• By all means, turn that webcam on! Make eye contact, see facial expressions, and engage with other humans!!  
  • Have too much fun with (work appropriate) meeting backgrounds!  
  • Turn that webcam off sometimes. I’ve realized in the last months that meeting fatigue is a real thing. As much as I love seeing others, the feeling of being always on can be exhausting. Take a break from the webcam from time to time. Sit in the dark and roll you eyes or make faces during those calls. It helps.  
  • Use Together Mode in Teams. Even though it can seem odd to see yourself sitting in the crowd, it’s much more natural that the traditional virtual meeting grid. Even when Cindy Brady crashes your meeting.
  • Schedule Focus time in your day. This can be done automatically through Insights, depending on your M365 licensing level. If you don’t have that, just go book it.  
  • Schedule down time. I started doing this in April. When my weeks started looking like this: 

    It didn’t always work out but I tried to make sure I had at least 30 minutes in the day to do nothing. Sometimes I just sit in the dark and be quiet, sometimes I go for a walk. Either way, it creates breathing space in the day when things are hectic. 
  • Schedule get-togethers with your team! Happy hour 🍸🍷🍻 is always fun or it can be a “work together” time where you simulate the water-cooler chitchat or brainstorm on projects. Nothing too formal.  
  • Change it up! I decided to do this today. I couldn’t focus at home so I’ve gone to a local spot that has great natural light and open spaces. Having a different set of walls to look at helps SO much!  
  • When I don’t want to go somewhere it’s not uncommon for me to work in the backyard, picnic style.  
  • Engage in the Microsoft Community. We’re here for you! Don’t know how? Register to join the Virtual Community here. You can also find most of us hanging out on Twitter!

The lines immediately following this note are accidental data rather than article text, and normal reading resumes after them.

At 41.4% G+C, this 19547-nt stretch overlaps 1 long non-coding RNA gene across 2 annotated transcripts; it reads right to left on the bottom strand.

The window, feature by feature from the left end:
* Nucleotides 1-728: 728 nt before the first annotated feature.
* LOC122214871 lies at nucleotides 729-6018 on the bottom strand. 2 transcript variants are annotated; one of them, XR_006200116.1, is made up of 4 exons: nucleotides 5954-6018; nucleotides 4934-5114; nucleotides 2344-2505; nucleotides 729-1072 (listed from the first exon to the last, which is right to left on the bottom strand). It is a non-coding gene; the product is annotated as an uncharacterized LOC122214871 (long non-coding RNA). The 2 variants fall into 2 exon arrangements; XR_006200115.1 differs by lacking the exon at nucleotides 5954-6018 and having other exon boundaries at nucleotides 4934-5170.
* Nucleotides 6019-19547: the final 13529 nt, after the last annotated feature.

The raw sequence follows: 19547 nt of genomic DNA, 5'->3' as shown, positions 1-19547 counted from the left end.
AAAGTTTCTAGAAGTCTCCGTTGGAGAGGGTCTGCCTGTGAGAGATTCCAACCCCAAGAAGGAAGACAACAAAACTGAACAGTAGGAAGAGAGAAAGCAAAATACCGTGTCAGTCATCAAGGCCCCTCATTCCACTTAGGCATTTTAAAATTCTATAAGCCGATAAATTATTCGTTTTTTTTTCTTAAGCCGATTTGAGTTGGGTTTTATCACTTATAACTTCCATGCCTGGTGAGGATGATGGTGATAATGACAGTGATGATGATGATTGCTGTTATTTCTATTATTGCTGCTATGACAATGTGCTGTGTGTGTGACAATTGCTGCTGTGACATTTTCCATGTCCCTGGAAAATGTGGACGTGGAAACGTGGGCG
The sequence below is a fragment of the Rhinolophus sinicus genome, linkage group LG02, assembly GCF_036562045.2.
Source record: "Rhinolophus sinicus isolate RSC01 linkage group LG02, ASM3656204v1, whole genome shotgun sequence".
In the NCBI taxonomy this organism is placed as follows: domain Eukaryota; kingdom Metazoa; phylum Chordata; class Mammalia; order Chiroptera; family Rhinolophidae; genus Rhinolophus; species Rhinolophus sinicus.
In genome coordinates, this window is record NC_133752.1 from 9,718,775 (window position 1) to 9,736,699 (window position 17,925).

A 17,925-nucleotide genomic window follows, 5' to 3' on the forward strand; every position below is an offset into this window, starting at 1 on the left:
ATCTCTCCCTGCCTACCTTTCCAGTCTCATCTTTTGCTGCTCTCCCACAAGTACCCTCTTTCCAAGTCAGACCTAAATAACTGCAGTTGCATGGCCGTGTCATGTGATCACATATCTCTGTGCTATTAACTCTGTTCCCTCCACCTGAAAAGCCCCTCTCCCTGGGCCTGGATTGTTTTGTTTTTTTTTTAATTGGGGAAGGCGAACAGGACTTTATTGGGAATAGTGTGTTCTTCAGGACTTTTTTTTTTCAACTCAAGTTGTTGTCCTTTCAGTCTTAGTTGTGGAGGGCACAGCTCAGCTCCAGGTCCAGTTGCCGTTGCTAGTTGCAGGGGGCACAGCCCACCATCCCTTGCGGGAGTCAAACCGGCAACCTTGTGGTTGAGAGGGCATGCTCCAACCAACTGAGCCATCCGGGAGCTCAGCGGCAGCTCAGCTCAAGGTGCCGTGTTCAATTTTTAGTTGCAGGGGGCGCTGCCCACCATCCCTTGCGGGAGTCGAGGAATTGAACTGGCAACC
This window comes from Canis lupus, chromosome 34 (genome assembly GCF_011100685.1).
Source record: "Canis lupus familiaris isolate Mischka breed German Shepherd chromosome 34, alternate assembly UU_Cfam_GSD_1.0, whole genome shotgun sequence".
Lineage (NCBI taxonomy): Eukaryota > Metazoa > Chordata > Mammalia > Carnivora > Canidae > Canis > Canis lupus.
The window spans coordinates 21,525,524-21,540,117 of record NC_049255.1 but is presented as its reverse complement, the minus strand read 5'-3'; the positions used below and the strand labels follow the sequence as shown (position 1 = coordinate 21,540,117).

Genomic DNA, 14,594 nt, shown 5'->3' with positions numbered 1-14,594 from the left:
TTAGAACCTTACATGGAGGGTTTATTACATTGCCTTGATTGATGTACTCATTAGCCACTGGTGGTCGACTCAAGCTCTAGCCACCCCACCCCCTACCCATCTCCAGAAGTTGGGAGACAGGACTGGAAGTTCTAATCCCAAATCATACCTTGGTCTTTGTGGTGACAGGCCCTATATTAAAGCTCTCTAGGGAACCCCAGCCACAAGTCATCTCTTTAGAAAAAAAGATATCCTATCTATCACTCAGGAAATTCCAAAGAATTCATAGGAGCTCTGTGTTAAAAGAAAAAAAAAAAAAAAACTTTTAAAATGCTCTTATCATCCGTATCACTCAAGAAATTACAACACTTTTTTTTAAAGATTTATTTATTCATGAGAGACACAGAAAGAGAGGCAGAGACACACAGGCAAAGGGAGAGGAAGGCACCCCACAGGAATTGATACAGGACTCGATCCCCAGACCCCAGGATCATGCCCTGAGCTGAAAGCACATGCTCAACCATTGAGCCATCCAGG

• Share. Talk it out. If you’re feeling overwhelmed talk to your manager or a colleague. It can help to check in and share what you’re going through. Honestly, I was super stressed a few weeks ago and set up a call with Stephanie, my boss. We talked about the year, COVID, how not traveling sucks. It was great to check in with someone who understood exactly how I was feeling and be reassured that we’re all in this together.  
  • Breathe. You got this!  

It’s definitely a different time and I’m hopeful it’s fleeting. While we’re here, let’s remember that we’re human and need care and feeding much more than our servers. I hope this blog helps, even if it’s just an excuse to step away from deadlines and read something light.  

I hope to “see” you around the community! If you click on the Twitter link above, that is my shameless way of getting you to (hopefully) connect on Twitter. If you do, drop me a tweet saying “Hi” then go through the list of amazing Twitter peeps I follow. You will not be disappointed! 

Take care!  


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Topics: Future of Work, remote work, Burnout